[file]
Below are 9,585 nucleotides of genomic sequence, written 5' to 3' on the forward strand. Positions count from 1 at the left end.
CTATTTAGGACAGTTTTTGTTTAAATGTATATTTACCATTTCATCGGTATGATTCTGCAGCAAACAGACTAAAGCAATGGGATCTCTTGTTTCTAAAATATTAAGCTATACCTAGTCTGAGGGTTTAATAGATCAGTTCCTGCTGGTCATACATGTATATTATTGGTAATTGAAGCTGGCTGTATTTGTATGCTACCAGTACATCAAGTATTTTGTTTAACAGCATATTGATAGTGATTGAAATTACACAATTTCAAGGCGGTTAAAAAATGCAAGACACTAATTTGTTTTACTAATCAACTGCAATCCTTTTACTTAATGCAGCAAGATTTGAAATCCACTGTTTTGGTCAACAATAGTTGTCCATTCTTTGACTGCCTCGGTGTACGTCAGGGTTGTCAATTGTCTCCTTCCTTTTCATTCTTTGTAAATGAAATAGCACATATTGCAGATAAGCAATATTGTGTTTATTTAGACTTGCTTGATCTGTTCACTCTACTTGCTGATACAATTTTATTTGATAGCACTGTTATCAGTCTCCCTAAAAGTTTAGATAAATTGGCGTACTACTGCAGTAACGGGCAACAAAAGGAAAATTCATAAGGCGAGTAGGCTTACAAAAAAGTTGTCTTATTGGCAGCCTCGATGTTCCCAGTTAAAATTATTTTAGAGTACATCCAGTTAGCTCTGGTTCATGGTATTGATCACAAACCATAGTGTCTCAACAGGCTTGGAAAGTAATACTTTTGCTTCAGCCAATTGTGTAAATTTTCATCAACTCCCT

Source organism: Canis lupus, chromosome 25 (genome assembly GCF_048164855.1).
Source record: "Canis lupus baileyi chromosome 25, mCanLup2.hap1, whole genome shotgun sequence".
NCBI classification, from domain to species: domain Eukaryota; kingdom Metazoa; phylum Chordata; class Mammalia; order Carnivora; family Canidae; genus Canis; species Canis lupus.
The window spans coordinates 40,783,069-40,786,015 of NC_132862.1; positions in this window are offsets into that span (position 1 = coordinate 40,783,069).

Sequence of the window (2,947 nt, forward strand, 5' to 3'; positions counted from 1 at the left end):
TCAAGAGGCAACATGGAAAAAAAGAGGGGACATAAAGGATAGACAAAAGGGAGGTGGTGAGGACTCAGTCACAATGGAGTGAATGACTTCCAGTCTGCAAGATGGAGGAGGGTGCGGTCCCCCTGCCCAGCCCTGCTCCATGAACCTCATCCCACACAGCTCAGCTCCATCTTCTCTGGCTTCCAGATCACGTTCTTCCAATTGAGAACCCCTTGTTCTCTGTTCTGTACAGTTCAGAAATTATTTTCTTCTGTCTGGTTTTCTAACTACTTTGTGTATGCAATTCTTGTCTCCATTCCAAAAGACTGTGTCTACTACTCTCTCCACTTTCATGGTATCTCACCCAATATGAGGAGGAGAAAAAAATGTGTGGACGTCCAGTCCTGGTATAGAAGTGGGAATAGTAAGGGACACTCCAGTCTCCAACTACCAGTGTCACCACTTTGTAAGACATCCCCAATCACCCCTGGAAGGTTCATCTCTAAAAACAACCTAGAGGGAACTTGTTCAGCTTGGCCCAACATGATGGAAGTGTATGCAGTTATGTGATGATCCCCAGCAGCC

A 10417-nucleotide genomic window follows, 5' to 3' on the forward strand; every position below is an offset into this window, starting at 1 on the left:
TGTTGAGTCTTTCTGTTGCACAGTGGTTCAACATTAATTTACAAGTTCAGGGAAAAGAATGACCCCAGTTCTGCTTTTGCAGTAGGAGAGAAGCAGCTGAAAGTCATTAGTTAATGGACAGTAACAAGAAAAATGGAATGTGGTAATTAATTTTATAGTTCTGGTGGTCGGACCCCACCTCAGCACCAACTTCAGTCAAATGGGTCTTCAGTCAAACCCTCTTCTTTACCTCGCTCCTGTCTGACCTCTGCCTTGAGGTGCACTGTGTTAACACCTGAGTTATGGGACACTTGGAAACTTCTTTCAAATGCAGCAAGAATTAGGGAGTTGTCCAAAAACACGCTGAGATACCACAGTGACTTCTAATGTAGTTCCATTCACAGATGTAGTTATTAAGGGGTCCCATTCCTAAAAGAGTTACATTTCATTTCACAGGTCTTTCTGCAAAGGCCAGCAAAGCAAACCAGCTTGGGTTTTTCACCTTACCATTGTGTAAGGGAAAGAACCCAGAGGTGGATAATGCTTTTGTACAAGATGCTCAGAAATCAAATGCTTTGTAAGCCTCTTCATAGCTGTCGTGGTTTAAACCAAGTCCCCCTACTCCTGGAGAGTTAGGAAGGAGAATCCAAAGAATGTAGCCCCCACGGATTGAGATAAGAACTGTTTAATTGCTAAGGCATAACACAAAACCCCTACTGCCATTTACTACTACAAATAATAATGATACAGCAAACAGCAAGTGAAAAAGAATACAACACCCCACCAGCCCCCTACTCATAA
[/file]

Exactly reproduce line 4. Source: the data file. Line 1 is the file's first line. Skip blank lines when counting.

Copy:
Source record: "Canis lupus baileyi chromosome 25, mCanLup2.hap1, whole genome shotgun sequence".